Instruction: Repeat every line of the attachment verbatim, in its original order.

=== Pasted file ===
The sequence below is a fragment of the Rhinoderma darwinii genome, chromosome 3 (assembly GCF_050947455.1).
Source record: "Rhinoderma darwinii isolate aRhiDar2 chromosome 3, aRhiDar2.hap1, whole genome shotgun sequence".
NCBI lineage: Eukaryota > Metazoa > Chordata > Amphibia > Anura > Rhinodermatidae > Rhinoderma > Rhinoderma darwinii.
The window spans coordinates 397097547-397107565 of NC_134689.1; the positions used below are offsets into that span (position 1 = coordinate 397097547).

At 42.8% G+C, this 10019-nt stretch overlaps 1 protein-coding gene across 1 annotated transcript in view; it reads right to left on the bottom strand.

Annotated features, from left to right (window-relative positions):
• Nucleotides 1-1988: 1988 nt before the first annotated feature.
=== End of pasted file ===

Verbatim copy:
The sequence below is a fragment of the Rhinoderma darwinii genome, chromosome 3 (assembly GCF_050947455.1).
Source record: "Rhinoderma darwinii isolate aRhiDar2 chromosome 3, aRhiDar2.hap1, whole genome shotgun sequence".
NCBI lineage: Eukaryota > Metazoa > Chordata > Amphibia > Anura > Rhinodermatidae > Rhinoderma > Rhinoderma darwinii.
The window spans coordinates 397097547-397107565 of NC_134689.1; the positions used below are offsets into that span (position 1 = coordinate 397097547).

At 42.8% G+C, this 10019-nt stretch overlaps 1 protein-coding gene across 1 annotated transcript in view; it reads right to left on the bottom strand.

Annotated features, from left to right (window-relative positions):
• Nucleotides 1-1988: 1988 nt before the first annotated feature.